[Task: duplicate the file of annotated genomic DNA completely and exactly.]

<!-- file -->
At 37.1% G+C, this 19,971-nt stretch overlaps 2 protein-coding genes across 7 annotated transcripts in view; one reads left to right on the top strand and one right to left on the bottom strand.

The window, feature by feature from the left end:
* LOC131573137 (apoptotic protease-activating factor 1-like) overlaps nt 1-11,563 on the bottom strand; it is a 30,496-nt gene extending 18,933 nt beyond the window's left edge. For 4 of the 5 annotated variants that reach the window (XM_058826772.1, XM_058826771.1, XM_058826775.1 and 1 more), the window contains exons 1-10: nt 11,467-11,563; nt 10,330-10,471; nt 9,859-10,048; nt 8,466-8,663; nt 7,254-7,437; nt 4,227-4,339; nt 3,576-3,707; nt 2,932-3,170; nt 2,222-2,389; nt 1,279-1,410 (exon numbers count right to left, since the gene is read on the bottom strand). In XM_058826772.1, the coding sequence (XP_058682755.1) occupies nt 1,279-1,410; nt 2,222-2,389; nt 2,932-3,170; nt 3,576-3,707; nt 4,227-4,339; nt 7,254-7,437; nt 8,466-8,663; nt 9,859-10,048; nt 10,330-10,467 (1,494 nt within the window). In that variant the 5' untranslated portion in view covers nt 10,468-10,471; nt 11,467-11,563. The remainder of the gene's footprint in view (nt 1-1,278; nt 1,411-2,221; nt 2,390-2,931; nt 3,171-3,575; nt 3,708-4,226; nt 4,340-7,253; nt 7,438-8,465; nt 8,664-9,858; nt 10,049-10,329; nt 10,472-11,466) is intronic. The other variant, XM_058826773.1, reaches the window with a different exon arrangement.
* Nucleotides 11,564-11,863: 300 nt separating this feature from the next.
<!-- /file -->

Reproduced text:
At 37.1% G+C, this 19,971-nt stretch overlaps 2 protein-coding genes across 7 annotated transcripts in view; one reads left to right on the top strand and one right to left on the bottom strand.

The window, feature by feature from the left end:
* LOC131573137 (apoptotic protease-activating factor 1-like) overlaps nt 1-11,563 on the bottom strand; it is a 30,496-nt gene extending 18,933 nt beyond the window's left edge. For 4 of the 5 annotated variants that reach the window (XM_058826772.1, XM_058826771.1, XM_058826775.1 and 1 more), the window contains exons 1-10: nt 11,467-11,563; nt 10,330-10,471; nt 9,859-10,048; nt 8,466-8,663; nt 7,254-7,437; nt 4,227-4,339; nt 3,576-3,707; nt 2,932-3,170; nt 2,222-2,389; nt 1,279-1,410 (exon numbers count right to left, since the gene is read on the bottom strand). In XM_058826772.1, the coding sequence (XP_058682755.1) occupies nt 1,279-1,410; nt 2,222-2,389; nt 2,932-3,170; nt 3,576-3,707; nt 4,227-4,339; nt 7,254-7,437; nt 8,466-8,663; nt 9,859-10,048; nt 10,330-10,467 (1,494 nt within the window). In that variant the 5' untranslated portion in view covers nt 10,468-10,471; nt 11,467-11,563. The remainder of the gene's footprint in view (nt 1-1,278; nt 1,411-2,221; nt 2,390-2,931; nt 3,171-3,575; nt 3,708-4,226; nt 4,340-7,253; nt 7,438-8,465; nt 8,664-9,858; nt 10,049-10,329; nt 10,472-11,466) is intronic. The other variant, XM_058826773.1, reaches the window with a different exon arrangement.
* Nucleotides 11,564-11,863: 300 nt separating this feature from the next.